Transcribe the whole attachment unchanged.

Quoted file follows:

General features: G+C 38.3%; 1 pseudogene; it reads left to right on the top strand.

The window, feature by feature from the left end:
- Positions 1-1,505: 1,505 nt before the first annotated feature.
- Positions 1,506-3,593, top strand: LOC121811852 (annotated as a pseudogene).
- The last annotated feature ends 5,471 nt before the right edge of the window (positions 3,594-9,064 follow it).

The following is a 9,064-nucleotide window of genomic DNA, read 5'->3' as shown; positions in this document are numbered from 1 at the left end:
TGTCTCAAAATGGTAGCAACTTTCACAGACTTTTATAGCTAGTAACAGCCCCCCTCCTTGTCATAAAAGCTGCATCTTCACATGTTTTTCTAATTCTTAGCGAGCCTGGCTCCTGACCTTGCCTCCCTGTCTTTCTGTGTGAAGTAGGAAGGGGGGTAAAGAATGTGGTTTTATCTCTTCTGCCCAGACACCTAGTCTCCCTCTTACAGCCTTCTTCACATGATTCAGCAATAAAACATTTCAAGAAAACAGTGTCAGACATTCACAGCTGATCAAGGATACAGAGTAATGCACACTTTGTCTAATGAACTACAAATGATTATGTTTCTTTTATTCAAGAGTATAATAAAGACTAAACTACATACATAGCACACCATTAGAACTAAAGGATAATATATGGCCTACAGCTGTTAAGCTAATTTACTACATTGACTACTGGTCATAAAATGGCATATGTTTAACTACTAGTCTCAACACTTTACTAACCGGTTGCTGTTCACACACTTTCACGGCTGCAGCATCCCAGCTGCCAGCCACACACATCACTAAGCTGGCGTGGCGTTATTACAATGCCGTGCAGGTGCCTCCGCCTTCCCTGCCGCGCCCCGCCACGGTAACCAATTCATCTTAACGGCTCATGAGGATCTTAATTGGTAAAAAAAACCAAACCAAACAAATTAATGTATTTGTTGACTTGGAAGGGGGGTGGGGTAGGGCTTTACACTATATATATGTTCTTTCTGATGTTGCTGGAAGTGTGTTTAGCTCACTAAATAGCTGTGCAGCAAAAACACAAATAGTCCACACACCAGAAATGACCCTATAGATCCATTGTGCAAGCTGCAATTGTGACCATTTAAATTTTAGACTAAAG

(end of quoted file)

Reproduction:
General features: G+C 38.3%; 1 pseudogene; it reads left to right on the top strand.

The window, feature by feature from the left end:
- Positions 1-1,505: 1,505 nt before the first annotated feature.
- Positions 1,506-3,593, top strand: LOC121811852 (annotated as a pseudogene).
- The last annotated feature ends 5,471 nt before the right edge of the window (positions 3,594-9,064 follow it).

The following is a 9,064-nucleotide window of genomic DNA, read 5'->3' as shown; positions in this document are numbered from 1 at the left end:
TGTCTCAAAATGGTAGCAACTTTCACAGACTTTTATAGCTAGTAACAGCCCCCCTCCTTGTCATAAAAGCTGCATCTTCACATGTTTTTCTAATTCTTAGCGAGCCTGGCTCCTGACCTTGCCTCCCTGTCTTTCTGTGTGAAGTAGGAAGGGGGGTAAAGAATGTGGTTTTATCTCTTCTGCCCAGACACCTAGTCTCCCTCTTACAGCCTTCTTCACATGATTCAGCAATAAAACATTTCAAGAAAACAGTGTCAGACATTCACAGCTGATCAAGGATACAGAGTAATGCACACTTTGTCTAATGAACTACAAATGATTATGTTTCTTTTATTCAAGAGTATAATAAAGACTAAACTACATACATAGCACACCATTAGAACTAAAGGATAATATATGGCCTACAGCTGTTAAGCTAATTTACTACATTGACTACTGGTCATAAAATGGCATATGTTTAACTACTAGTCTCAACACTTTACTAACCGGTTGCTGTTCACACACTTTCACGGCTGCAGCATCCCAGCTGCCAGCCACACACATCACTAAGCTGGCGTGGCGTTATTACAATGCCGTGCAGGTGCCTCCGCCTTCCCTGCCGCGCCCCGCCACGGTAACCAATTCATCTTAACGGCTCATGAGGATCTTAATTGGTAAAAAAAACCAAACCAAACAAATTAATGTATTTGTTGACTTGGAAGGGGGGTGGGGTAGGGCTTTACACTATATATATGTTCTTTCTGATGTTGCTGGAAGTGTGTTTAGCTCACTAAATAGCTGTGCAGCAAAAACACAAATAGTCCACACACCAGAAATGACCCTATAGATCCATTGTGCAAGCTGCAATTGTGACCATTTAAATTTTAGACTAAAG